Mahasiddha may be translated as "Great Attainer" and implies a mystical teacher who is free-thinking and often eccentric, who has mastered the various yogic techniques and attained unusual magical and spiritual powers. Thus the Indian mystic Virupa is credited with performing many extraordinary deeds, including parting the waters of the Ganges and drinking enormous amounts of alcoholic beverages. Once he was refused further liquor at a tavern unless he could pay, upon which he prevented the sun from setting for two days with his magical powers. The local king, highly concerned, settled his bill in order to free the sun. He is here depicted with his right arm raised in the threatening gesture of tarjani mudra, ordering the sun not to move.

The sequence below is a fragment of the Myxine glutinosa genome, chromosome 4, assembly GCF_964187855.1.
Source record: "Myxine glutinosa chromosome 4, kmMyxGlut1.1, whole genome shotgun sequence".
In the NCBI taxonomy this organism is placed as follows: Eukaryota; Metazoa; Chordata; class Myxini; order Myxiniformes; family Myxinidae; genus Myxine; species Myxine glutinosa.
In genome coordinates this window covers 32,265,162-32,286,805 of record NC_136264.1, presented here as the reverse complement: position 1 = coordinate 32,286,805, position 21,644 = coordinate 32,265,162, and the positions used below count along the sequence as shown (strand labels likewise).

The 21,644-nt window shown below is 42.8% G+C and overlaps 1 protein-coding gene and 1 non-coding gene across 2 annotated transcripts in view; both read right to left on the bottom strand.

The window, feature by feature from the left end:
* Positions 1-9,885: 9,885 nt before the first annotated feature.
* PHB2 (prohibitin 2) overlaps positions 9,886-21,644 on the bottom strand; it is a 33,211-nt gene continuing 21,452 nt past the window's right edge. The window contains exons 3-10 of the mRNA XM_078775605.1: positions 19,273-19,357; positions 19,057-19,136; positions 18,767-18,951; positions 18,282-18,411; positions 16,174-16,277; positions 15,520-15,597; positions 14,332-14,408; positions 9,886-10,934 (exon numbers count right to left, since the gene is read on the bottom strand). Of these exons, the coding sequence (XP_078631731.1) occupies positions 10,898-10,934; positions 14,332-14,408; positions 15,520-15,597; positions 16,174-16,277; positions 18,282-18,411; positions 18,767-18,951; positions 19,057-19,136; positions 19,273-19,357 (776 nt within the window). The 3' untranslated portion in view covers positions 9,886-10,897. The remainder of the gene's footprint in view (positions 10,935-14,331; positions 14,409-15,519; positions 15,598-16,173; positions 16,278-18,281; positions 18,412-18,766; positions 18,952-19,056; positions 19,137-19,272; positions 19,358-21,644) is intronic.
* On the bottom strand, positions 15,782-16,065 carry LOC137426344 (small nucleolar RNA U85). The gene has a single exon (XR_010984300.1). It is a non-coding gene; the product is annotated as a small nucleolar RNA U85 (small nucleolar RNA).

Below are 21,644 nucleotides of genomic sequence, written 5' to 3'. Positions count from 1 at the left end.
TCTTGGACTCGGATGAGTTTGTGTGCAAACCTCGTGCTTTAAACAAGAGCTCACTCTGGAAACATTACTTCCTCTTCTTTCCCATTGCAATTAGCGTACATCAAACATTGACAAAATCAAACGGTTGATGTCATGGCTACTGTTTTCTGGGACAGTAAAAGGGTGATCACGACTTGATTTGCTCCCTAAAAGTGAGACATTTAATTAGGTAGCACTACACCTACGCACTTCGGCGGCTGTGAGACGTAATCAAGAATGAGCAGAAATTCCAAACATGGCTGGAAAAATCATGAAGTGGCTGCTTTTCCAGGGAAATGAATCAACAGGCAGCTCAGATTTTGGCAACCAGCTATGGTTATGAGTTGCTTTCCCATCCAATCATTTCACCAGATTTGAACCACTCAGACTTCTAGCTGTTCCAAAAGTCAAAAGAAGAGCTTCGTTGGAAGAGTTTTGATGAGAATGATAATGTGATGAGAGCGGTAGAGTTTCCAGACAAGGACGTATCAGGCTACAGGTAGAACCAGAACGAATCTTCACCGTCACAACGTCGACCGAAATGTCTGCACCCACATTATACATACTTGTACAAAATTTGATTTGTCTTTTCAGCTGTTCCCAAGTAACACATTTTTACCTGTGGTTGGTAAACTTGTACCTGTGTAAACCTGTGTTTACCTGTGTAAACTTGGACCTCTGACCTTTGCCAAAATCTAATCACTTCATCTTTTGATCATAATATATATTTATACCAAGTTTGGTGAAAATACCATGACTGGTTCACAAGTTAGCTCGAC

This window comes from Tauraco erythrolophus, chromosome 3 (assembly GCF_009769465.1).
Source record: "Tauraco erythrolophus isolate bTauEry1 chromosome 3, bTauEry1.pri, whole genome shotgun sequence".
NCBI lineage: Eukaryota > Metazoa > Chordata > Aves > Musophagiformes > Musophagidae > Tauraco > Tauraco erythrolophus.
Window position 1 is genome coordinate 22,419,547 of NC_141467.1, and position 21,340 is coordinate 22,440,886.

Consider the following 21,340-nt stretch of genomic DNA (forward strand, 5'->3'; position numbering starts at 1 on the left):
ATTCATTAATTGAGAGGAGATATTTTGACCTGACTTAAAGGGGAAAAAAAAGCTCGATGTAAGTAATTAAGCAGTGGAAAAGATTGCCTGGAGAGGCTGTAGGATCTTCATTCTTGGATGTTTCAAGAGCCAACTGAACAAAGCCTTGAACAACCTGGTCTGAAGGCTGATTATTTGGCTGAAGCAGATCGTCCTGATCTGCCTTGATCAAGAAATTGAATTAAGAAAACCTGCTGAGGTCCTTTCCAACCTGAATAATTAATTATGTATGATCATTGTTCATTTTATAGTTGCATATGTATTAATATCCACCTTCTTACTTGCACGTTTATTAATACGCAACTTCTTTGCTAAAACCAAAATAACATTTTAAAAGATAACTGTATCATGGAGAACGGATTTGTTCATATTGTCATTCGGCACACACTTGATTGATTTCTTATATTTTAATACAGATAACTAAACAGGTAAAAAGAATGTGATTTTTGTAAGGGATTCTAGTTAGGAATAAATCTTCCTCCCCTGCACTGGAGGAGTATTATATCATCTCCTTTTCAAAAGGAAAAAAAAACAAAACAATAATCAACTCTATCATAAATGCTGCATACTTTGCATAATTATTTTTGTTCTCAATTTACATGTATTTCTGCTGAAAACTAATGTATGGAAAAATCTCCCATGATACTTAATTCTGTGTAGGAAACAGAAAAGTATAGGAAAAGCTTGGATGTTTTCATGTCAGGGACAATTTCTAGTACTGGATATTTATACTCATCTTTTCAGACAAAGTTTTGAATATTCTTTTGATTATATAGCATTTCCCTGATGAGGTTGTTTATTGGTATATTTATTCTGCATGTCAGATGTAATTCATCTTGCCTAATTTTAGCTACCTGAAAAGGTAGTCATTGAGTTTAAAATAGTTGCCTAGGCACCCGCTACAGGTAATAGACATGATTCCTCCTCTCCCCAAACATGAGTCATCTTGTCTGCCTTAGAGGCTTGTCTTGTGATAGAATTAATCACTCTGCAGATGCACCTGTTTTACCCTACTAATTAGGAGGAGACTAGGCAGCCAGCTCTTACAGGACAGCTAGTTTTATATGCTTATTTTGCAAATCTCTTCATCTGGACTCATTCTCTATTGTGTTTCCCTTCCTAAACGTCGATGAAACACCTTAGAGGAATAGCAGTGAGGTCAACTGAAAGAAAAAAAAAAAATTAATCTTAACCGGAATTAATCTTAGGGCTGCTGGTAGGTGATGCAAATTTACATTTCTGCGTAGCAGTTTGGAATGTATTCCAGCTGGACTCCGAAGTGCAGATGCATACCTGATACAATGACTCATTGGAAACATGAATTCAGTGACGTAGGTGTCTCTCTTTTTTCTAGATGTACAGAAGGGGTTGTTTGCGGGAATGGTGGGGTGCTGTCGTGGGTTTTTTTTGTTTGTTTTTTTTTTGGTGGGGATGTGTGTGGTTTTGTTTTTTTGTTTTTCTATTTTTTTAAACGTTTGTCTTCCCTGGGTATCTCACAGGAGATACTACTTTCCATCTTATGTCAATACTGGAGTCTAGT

The inscription around the base may be translated as: "Salutations to the one with the dark red body who makes dangerous persons shake, who holds the skull of immortality in the left hand, who sits in the manner of the king of all, who holds up the sun. Auspiciousness." cf. C. Reedy, Himalayan Bronzes, 1991, p. 215f. The figure is well finished in the round with finely detailed hair at the back and well worn from worshipping. Compare a closely related figure of Virupa, likely by the same workshop, but with his right hand lowered instead of holding the skull cup, in U. von Schroeder, Indo-Tibetan Bronzes, 1981, cat. no. 128C; and two examples in the Berti Aschmann Collection, cf. H. Uhlig, On the Path to Enlightenment, 1995, cat. nos. 122 and 123.